Pluripotent cells can give rise to all cells of the body, a power that researchers are eager to control because it opens the door to regenerative medicine and organ culture for transplants. But pluripotency is still a black box for science, controlled by unknown genetic (expression of genes) and epigenetic signals (biochemical marks that control gene expression like on/off switches). The Telomeres and Telomerase Group, led by Maria Blasco at the Spanish National Cancer Research Centre (CNIO), now uncovers one of those epigenetic signals, after a detective quest that started almost a decade ago.
It is a piece of the puzzle that explains the observed powerful connection between the phenomenon of pluripotency and telomeres -protective structures at the ends of chromosomes-, a kind of butterfly effect in which a protein that is only present in telomeres shows a global action on the genome. This butterfly effect is essential to initiate and maintain pluripotency.
The DNA of telomeres directs the production of long RNA molecules called TERRAs. What the CNIO researchers found is that TERRAs act on key genes for pluripotency through the Polycomb proteins, which control the programs that determine the fate of cells in the early embryo by depositing a biochemical mark on the genes. The on/off switch that regulates TERRAs, in turn, is a protein that is only present in telomeres; this protein is TRF1, one of the components of the telomere-protecting complex called shelterin. The new result is published this week in the journal eLife.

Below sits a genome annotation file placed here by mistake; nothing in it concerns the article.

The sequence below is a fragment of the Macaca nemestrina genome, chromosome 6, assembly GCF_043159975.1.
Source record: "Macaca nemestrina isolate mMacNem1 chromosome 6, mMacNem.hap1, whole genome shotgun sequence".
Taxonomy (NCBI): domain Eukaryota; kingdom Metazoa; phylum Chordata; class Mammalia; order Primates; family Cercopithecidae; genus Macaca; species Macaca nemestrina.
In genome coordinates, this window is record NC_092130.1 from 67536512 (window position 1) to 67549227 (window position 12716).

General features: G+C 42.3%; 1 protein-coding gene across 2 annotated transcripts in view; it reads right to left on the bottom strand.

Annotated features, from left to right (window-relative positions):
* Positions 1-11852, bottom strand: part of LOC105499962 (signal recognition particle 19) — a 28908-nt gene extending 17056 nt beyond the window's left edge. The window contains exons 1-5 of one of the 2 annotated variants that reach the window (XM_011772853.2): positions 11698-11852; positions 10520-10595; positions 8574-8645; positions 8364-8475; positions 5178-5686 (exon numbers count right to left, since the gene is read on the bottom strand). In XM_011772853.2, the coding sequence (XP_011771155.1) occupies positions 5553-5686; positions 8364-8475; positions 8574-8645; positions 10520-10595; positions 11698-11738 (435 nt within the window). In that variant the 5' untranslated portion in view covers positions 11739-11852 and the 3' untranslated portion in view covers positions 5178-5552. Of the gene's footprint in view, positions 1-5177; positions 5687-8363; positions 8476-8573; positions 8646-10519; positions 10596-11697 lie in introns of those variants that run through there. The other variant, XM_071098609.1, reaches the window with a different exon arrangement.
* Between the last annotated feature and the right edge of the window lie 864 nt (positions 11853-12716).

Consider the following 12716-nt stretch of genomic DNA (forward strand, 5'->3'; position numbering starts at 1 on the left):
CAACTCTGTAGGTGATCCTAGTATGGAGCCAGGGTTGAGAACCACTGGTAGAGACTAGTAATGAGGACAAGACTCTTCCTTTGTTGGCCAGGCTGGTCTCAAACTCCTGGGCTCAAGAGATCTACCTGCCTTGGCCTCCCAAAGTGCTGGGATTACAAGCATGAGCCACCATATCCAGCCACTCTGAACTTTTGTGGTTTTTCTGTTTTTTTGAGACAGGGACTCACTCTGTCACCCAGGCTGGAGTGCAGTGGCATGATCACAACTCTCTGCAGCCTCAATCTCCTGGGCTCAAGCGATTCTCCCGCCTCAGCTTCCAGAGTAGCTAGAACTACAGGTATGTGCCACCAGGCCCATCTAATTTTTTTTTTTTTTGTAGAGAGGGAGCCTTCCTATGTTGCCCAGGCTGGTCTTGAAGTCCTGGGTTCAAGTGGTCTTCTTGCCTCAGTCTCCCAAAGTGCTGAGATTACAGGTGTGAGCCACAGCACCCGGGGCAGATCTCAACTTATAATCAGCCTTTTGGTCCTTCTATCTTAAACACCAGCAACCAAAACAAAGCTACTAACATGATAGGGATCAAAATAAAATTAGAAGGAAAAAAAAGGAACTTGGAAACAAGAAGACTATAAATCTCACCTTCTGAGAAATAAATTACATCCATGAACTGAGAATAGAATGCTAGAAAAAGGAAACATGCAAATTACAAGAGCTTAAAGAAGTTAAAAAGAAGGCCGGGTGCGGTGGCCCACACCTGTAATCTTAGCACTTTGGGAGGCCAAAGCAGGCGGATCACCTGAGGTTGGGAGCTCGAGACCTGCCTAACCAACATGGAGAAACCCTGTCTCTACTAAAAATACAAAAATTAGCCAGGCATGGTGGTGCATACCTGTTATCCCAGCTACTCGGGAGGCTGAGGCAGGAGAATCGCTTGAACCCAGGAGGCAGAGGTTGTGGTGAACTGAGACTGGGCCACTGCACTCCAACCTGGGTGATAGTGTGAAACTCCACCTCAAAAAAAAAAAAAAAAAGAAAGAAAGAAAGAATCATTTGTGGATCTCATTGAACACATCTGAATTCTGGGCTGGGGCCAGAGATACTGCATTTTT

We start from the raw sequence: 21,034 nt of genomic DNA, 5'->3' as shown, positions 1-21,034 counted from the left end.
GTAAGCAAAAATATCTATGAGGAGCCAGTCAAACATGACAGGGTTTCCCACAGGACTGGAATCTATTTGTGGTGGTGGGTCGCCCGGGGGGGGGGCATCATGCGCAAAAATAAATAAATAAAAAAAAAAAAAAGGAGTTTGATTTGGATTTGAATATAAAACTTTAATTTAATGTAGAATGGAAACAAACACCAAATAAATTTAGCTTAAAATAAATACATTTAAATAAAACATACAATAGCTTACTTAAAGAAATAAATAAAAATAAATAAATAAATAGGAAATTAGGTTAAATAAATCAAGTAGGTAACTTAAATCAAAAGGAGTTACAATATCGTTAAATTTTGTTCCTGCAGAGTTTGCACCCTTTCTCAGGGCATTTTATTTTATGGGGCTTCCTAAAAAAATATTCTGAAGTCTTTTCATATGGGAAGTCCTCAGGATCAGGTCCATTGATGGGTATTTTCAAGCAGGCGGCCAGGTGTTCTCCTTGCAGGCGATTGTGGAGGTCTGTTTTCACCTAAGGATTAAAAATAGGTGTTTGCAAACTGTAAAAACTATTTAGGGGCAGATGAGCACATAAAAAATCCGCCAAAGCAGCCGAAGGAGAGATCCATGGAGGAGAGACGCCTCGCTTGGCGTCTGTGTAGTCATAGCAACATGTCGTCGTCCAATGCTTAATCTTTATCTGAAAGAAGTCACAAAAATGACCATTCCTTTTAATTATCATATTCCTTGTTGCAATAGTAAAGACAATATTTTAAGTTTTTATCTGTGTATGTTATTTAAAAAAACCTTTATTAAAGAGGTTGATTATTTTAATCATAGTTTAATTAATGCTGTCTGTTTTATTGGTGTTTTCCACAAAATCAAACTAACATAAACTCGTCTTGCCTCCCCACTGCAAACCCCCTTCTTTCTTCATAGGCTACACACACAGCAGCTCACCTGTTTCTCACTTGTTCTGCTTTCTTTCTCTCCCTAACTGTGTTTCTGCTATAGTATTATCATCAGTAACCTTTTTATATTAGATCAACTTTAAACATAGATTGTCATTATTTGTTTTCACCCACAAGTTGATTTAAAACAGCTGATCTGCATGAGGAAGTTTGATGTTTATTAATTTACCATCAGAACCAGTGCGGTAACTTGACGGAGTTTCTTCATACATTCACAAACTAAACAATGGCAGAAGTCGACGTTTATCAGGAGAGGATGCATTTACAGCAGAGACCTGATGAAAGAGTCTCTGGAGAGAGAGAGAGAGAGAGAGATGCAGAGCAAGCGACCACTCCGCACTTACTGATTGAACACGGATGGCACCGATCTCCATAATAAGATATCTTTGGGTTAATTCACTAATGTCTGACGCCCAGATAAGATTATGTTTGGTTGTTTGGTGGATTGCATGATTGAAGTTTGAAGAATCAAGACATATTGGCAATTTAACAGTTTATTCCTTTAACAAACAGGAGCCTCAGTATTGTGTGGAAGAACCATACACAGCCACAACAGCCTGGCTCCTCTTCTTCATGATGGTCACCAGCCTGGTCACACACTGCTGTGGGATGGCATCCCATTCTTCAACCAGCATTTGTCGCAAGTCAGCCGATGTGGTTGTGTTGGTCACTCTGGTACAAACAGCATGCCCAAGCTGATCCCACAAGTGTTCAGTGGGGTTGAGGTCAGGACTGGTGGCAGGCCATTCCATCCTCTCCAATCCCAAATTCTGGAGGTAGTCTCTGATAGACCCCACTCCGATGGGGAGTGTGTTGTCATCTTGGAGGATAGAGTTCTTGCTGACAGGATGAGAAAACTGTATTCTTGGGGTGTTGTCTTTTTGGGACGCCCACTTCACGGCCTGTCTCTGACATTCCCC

Why is a telomere gene required for pluripotency?
It has been known for about fifteen years how to return the power of pluripotency to cells by acting on certain genes. However, the researchers noticed that this recipe did not work if the TRF1 gene was turned off. Moreover, TRF1 was one of the most activated genes when pluripotency was induced. These facts intrigued the researchers. Why was TRF1, a gene whose product is only found in telomeres, activated so much, and how could this be essential for pluripotency?
“We could not understand how a gene that deals with telomere maintenance has such a profound effect on a global process like pluripotency,” says Maria Blasco, Head of the Telomeres and Telomerase Group at CNIO.
To find an explanation, they decided to carry out a random search by analyzing the changes in the expression of the entire genome when the expression of TRF1 was prevented — something like blindly casting a large net into the sea to see what is in it. “We saw that TRF1 had an enormous, but very organized, effect,” explains Blasco.
The expression of many genes was altered, and more than 80% of them were directly related to the phenomenon of pluripotency. The researchers also noted that many of these genes were regulated by Polycomb, a protein complex that is very important in the early stages of embryonic development and that directs cells to specialize into the different cell types of the adult body.
The link is TERRA
But they still did not understand what the link between Polycomb and TRF1 was. Last year, however, Blasco’s Group discovered that the TERRA molecules that are produced in telomeres communicate with Polycomb and that together they are involved in building the telomere structure.
The researchers decided to analyze the interaction between TERRA and the entire genome, and sure enough, they found that TERRA stuck to the same genes that were regulated by Polycomb. This suggested that TERRA was the link between TRF1 and pluripotency.
TRF1 “exerts a butterfly effect on the transcription of pluripotent cells, by altering the epigenetic landscape of these cells through a novel mechanism, which involves TERRA-mediated changes in the action of Polycomb,” the researchers write in eLife.
As Rosa Marión, first author of the study, explains, “these findings tell us that TRF1 is essential for reprogramming specialized cells and for maintaining pluripotency.”
The study has been funded by the Spanish Ministry of Science, Innovation and Universities, the National Institute of Health Carlos III, the Community of Madrid, World Cancer Research and the Botín Foundation and Banco Santander through Santander Universities.
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